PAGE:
Friday, September 22, 2006

Keeping the border safe for defense-contractor profits

by Floyd J. McKay

In these parts, cheek-by-jowl with the Canadian border, a few hardy survivalists dig in against an attack of black helicopters manned by foreigners working for the United Nations in cooperation with the sneaky Canadians.

Here in sophisticated Bellingham, we call them cranks.

But wait, they may be right after all, and they seem to have encouragement from that most revered of institutions, the Department of Homeland Security, not to mention the White House.

I speak of the Secure Border Initiative Net (SBInet in gov-speak), which has our major defense contractors drooling at the easy money ahead. A contract for $2.5 billion will be awarded to one of the big defense consortiums later this month — and that will lead to more, and more, and after a while it could turn into real money.

SBInet is a system of whiz-bang electronic surveillance all along the border, with thousands of sensors triggering remote-control cameras monitored by bored security personnel; unmanned aircraft and high-altitude balloons may figure into the picture.

Imagine the surprise of an ordinary Canadian black bear, peeing in the woods, as bears are wont to do, only to find she has triggered an alarm and is now on live television! Call in the choppers.

Electronic surveillance is not new to our borders — forms of it have been used for years, with modest success at best. Smugglers have always found a way, and doubtless will with the SBInet as well. As long as there are addicts on both sides of our borders, drugs will continue to flow both north and south. Illegal immigrants as well.

We will spend billions more to gain a marginal advance in border protection.

If you wonder who benefits and who is really pushing this system, turn your Web browser to any financial publication or defense contractor. Homeland Security is the new gold standard in the field.

Since it was created from the merger of 22 agencies in 2003, DHS has nearly tripled its annual procurement spending, to $10 billion in 2005. A bipartisan congressional investigation called many of the contracts wasteful and mismanaged.

But the agency will continue to award big contracts, as Americans buy into any gimcrack that will make them feel safer. Democrats will be as wasteful as Republicans have been, because no one dares turn down any proposal related to security.

"U.S. border security looks like another rainmaker for the big defense contractor," says Barron's. "Many of the technologies that make you a successful aerospace contractor would also make you a successful homeland-security contractor," the aerospace industry's trade association told a McClatchy Newspapers reporter.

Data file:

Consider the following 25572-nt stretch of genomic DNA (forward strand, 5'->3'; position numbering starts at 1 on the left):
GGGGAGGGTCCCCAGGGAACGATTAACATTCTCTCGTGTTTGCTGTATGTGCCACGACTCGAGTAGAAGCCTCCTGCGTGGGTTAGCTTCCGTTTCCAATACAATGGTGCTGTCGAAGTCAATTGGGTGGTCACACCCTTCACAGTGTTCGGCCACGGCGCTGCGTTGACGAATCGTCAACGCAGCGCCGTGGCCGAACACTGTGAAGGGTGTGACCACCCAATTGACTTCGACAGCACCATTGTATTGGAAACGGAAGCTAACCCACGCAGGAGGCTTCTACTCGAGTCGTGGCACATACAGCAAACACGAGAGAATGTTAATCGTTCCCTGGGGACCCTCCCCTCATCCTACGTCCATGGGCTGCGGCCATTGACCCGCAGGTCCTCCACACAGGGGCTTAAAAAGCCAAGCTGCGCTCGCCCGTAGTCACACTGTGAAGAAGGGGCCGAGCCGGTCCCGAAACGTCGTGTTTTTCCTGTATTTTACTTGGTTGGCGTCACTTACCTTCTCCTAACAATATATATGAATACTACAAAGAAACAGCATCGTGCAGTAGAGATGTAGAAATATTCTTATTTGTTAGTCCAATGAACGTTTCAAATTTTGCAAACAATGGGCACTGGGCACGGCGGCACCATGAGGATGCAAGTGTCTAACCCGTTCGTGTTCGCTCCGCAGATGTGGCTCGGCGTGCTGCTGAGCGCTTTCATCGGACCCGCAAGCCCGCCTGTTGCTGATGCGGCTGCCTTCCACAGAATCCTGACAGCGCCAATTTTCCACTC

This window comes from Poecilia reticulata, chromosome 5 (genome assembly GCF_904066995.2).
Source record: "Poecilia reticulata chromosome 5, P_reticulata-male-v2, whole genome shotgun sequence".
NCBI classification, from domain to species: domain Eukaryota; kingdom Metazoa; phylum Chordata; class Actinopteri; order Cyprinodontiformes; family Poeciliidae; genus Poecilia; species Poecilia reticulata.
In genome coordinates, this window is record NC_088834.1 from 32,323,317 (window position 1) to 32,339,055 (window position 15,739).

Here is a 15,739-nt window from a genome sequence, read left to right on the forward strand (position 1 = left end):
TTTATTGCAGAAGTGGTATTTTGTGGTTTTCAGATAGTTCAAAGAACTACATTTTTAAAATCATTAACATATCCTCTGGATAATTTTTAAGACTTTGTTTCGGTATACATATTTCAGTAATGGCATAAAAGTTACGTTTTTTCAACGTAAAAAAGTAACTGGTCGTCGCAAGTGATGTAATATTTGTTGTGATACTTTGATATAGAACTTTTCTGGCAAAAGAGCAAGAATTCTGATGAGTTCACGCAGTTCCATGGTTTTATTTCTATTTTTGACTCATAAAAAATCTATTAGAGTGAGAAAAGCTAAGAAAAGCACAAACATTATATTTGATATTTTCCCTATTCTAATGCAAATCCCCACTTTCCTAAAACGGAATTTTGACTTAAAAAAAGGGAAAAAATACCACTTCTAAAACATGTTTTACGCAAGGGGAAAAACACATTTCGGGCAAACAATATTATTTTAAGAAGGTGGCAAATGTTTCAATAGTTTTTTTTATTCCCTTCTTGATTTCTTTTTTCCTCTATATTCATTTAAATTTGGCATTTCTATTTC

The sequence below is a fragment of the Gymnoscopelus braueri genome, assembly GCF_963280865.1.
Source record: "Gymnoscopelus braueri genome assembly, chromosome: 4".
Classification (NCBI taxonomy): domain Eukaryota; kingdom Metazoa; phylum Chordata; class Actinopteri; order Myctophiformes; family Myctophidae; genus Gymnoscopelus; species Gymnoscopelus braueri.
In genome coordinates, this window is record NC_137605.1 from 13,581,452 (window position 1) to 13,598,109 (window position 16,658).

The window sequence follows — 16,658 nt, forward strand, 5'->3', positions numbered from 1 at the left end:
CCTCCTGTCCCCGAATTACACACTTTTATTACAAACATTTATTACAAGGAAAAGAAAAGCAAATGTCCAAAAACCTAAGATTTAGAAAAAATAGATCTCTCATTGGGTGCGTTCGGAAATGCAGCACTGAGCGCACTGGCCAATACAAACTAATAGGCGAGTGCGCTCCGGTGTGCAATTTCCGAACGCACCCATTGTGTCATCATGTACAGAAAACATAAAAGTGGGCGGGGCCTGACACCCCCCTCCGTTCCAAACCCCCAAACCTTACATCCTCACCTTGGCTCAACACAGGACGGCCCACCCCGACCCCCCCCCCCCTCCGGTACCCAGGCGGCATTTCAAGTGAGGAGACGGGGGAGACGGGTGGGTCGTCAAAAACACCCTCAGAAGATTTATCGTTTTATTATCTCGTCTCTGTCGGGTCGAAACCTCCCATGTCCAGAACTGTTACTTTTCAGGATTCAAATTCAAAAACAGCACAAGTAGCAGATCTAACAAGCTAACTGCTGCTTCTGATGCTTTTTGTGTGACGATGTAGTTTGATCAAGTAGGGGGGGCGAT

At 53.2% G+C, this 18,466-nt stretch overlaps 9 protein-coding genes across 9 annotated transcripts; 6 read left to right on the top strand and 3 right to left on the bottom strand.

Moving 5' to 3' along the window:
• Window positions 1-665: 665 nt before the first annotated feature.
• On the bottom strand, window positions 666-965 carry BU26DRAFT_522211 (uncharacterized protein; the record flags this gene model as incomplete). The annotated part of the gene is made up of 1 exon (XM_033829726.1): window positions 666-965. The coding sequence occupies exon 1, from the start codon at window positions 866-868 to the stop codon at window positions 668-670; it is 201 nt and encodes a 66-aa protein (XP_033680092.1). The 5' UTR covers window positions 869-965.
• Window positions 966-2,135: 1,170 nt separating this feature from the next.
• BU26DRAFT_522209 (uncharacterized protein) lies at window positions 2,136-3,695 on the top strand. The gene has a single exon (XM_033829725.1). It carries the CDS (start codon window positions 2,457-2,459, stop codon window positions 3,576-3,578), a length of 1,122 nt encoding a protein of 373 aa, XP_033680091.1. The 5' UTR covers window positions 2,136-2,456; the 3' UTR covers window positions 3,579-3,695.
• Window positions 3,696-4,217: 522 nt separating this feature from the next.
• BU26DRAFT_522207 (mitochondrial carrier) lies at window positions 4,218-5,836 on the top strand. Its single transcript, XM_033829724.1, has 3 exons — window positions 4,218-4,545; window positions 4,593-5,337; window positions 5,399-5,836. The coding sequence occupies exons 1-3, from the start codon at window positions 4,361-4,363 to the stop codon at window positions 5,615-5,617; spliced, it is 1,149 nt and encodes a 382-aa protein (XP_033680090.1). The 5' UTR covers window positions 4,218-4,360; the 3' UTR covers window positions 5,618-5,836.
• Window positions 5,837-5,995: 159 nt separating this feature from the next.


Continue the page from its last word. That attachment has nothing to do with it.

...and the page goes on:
One of the "technologies" already at work is lobbying Congress — a skill the defense industry has refined to an art. And, yes, Boeing is in the race, and Washington politicos may be expected to push for it to be selected.

Defense contractors need wars or rumors of wars to deliver dividends to investors and keep executives in high clover, and, with the Iraq war perhaps the last "shock and awe" for a while at least, it is the rumors of war (i.e., terrorism and its prospect) that will drive the industry. As Republicans ramp up the fear of terror and hapless Democrats strive to prove they can be as tough, there is no end in sight.

A motley band of al-Qaida and wannabes is doing to the United States what the Reagan administration did to the Soviet Union, goading us into pouring more and more money into arms and armies, which in the case of the Soviet Union resulted in its bankruptcy and dissolution.

That won't happen here, of course; we are too rich and too united a nation.

But we pour billions into war and rumors of war at significant cost to other massive needs, ranging from education to health care to infrastructure.

Set aside such "liberal feel-good" ideas as day care for working mothers and health clinics for poor people and just look at "bricks and mortar," always a favorite of conservatives. America needs $1.6 trillion just to fix failing bridges, tunnels, dams and water systems, the American Society of Civil Engineers warns. We fall behind daily, as we ramp up the fancy cameras along the Canadian border.

Infrastructure projects are more job-intensive than defense, and the jobs are in every small town and region, unlike concentrated defense jobs. Bricks and mortar, not guns; we already have more arms than the rest of the world combined. Can't we be governed by common sense, not fear?



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